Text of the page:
Ibanez's SR bases have been around for a quarter of a century now (yes, really!) and during that time they've earned a tremendous reputation for their combination of modern design, great sound and impressive playability. You might imagine that a manufacturer would have pretty much exhausted all the new ideas for a range during that time, but no, Ibanez keeps developing its SR models, and here's the latest the (let's be frank about this) not very inspiringly named SR375- BBS. But let's not worry about the name. This a very comfortable instrument to play that even the smallest of hands will be agile with - AND it's a 5 string!
Let's talk details. The bolt-on neck is super fast and skinny with a shallow profile but I didn't find it too small, despite my massive hands, and could navigate it unhindered. In fact, it's actually very nice to play, straight out of the box. The 34” scale feels familiar and the 16.5mm string spacing is something I have personally used for years and years so, naturally, I liked it on the Ibanez! I've always said that it makes sense to pull the spacing in a little when adding extra strings, though that's personal preference and not everyone will want a close string spacing at the bridge, I appreciate.
Moving on, the neck is maple with rosewood stripes and features a rosewood fretboard capping the skinny profile. 24 medium size frets are tidily finished-off, with no sharp edges on this example.
The body is downsized and certainly not as 'tall' when sitting down as, say, a Precision bass. This makes it instantly comfortable for smaller players but that didn't mean it was an issue for me at 6'3” either, so I think that just about anyone is going to find this bass very comfortable to handle. Under the rather tasty blackberry glossy finish, that I think looks superb, is a maple body that in conjunction with the maple neck gives the bass a brighter chiming tone acoustically.
Plugging the bass in to the EBS rig we had in for review for this issue with all controls set 'flat', (no cut or boost on the EQ, both pickups on and volume all the way up) we were rewarded with a punchy and balanced sound across the bass neck with no obvious dead spots. The voice of the bass in these settings has a modern vibe to it but I couldn't resist just a bit of boost from the bass control to help bring out a solid low end.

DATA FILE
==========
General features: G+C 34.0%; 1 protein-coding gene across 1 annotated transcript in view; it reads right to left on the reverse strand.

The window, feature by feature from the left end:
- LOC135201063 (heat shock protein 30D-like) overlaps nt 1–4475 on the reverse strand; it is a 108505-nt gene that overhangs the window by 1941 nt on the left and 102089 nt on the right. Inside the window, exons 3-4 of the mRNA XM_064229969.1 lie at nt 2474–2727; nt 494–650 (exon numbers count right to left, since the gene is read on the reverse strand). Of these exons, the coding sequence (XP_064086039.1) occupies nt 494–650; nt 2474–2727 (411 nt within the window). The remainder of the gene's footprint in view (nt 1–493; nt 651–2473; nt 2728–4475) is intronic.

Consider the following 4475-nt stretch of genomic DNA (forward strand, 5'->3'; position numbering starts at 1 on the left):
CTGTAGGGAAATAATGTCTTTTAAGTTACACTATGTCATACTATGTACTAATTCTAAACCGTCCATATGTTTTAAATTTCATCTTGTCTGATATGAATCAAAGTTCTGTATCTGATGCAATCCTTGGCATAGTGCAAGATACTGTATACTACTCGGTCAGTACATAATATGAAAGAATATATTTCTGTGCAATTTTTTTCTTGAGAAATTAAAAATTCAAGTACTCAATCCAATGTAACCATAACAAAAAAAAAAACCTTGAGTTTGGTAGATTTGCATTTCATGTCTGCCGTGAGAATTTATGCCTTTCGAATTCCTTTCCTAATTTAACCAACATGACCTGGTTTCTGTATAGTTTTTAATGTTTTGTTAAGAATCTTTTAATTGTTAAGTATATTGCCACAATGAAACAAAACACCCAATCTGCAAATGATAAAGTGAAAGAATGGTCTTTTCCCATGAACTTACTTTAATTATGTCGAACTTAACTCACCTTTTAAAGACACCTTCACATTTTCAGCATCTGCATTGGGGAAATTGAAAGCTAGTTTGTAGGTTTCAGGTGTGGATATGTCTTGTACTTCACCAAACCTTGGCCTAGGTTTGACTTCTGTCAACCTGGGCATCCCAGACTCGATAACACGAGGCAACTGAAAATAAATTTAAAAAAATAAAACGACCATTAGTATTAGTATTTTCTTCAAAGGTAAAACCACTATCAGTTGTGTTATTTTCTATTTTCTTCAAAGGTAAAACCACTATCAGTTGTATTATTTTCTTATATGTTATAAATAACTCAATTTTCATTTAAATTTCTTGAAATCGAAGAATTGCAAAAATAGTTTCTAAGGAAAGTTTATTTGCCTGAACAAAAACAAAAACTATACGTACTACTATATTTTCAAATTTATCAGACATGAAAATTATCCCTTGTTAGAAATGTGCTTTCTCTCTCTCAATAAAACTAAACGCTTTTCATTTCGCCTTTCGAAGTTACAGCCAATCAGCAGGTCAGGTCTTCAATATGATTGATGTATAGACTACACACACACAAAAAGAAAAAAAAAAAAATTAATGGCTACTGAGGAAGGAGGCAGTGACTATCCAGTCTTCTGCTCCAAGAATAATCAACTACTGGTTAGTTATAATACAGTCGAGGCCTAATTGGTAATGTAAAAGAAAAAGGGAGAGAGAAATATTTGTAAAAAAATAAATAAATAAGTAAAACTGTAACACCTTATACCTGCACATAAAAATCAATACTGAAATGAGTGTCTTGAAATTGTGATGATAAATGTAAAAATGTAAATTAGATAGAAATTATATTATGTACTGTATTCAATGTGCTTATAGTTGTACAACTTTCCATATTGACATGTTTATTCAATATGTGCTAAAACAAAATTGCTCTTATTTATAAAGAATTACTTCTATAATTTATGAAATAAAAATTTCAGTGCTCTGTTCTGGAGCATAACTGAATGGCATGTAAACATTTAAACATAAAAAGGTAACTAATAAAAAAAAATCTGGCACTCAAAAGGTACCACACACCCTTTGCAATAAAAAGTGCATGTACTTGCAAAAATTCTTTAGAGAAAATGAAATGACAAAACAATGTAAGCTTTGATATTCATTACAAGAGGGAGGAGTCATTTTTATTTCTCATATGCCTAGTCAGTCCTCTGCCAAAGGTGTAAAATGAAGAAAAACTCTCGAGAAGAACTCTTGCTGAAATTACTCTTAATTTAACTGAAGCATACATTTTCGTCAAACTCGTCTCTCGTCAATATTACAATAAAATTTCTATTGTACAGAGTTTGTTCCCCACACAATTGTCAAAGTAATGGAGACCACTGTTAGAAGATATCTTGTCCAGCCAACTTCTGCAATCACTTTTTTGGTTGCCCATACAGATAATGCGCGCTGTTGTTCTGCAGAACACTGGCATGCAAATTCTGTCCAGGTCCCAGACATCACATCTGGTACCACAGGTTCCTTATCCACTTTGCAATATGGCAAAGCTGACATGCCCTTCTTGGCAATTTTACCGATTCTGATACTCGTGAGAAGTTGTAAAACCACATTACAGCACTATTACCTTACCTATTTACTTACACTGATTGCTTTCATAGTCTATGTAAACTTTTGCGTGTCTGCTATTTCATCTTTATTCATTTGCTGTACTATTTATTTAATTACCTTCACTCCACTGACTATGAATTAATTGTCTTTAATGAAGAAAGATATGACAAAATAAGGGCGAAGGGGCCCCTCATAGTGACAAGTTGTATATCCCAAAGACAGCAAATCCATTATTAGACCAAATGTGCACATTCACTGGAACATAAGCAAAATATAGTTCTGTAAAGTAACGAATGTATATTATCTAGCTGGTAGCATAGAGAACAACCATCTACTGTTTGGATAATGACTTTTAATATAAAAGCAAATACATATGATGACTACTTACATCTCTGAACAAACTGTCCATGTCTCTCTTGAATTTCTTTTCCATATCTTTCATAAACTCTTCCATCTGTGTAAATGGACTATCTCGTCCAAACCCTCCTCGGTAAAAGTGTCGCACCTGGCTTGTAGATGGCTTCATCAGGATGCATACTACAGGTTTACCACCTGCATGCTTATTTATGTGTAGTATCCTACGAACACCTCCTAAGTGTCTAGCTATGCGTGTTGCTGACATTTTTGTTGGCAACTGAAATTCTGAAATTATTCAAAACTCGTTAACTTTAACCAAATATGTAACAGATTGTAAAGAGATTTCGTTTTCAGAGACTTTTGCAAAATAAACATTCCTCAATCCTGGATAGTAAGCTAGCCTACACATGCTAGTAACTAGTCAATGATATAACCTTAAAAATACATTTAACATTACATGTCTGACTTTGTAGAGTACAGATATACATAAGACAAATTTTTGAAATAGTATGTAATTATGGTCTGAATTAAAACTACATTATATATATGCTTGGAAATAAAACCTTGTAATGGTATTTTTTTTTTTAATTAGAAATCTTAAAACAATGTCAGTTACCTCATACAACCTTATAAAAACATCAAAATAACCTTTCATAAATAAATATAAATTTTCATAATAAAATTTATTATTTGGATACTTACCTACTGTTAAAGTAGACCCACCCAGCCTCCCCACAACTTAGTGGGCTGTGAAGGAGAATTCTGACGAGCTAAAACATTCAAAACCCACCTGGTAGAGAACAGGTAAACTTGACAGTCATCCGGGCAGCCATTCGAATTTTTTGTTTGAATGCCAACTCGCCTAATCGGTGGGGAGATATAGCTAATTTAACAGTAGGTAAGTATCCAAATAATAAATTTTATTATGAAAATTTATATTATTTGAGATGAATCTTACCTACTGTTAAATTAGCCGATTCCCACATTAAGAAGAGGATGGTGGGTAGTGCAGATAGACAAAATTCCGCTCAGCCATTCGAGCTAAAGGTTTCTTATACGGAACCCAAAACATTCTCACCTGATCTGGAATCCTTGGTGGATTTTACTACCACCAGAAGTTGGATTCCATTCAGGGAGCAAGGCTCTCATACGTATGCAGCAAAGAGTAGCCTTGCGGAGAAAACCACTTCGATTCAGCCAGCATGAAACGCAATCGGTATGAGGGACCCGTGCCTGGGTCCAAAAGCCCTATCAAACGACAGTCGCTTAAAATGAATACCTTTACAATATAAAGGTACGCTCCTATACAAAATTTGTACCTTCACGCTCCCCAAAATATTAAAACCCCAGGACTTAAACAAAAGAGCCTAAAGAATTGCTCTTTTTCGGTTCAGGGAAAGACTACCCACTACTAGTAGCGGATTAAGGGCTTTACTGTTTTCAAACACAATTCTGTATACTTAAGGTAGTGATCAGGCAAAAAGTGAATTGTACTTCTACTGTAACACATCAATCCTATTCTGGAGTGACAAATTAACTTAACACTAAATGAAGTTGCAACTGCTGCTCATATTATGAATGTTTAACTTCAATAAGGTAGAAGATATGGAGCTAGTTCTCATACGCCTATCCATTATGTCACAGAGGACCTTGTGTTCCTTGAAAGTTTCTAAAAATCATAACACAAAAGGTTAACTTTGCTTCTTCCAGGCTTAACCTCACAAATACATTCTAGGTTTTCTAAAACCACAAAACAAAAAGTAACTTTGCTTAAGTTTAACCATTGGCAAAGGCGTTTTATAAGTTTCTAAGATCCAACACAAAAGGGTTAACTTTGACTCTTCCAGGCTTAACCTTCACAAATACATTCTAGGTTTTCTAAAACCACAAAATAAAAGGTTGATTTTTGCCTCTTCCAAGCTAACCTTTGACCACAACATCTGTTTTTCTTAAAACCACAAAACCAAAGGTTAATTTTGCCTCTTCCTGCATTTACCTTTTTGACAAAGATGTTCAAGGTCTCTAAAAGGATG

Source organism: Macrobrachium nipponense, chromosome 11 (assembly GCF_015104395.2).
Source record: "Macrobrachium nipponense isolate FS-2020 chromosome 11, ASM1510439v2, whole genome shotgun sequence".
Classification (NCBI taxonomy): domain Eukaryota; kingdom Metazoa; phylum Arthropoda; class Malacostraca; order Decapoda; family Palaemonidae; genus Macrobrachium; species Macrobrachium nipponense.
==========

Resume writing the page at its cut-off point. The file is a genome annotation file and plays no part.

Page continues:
The controls on the SR375 are made up of a master volume and pan control between the pickups - I demonstrate the sounds between each of the settings in the video review. The other pre-amp controls comprise cut and boost for the bass, middle and treble frequencies. On the subject of the EQB-IIID equaliser, I was intrigued to find that the boost and cut centres on the mid EQ control are different, so that boosting the control (according to online diagrams) adds lower mids whilst cutting the control (anti-clockwise) cuts more upper mids.
Ibanez's pickups on this model are passive 'Cap EXF-N2' units that are arched so that the each string is set at an equal distance from the pickup poles. Great idea and I do wonder why so many pickup manufacturers don't offer this as an option. Discuss!
I've not mentioned the Accu-cast bridge yet and there's something that Ibanez point out that I'd like to pick up on. The B125 features extra-wide string slots that allow for the installation of heavier gauge strings. I like this because many bass players are grabbing instruments that allow for deep drop tuning these days and doing that will require a bass that can accept those thicker strings. It looks like this bridge will do the trick in that department!
Tonally, sweeping through the settings, the bass is very capable, especially with the front and both pickup mix settings, though I found myself reaching for the bass and mid controls to make that bridge pickup produce a fatter sound on its own.
To sum-up this is a very fine addition to the Ibanez range and represents very good value for money. It's a very well priced instrument, very well made and delivers a solid, modern and very usable tone.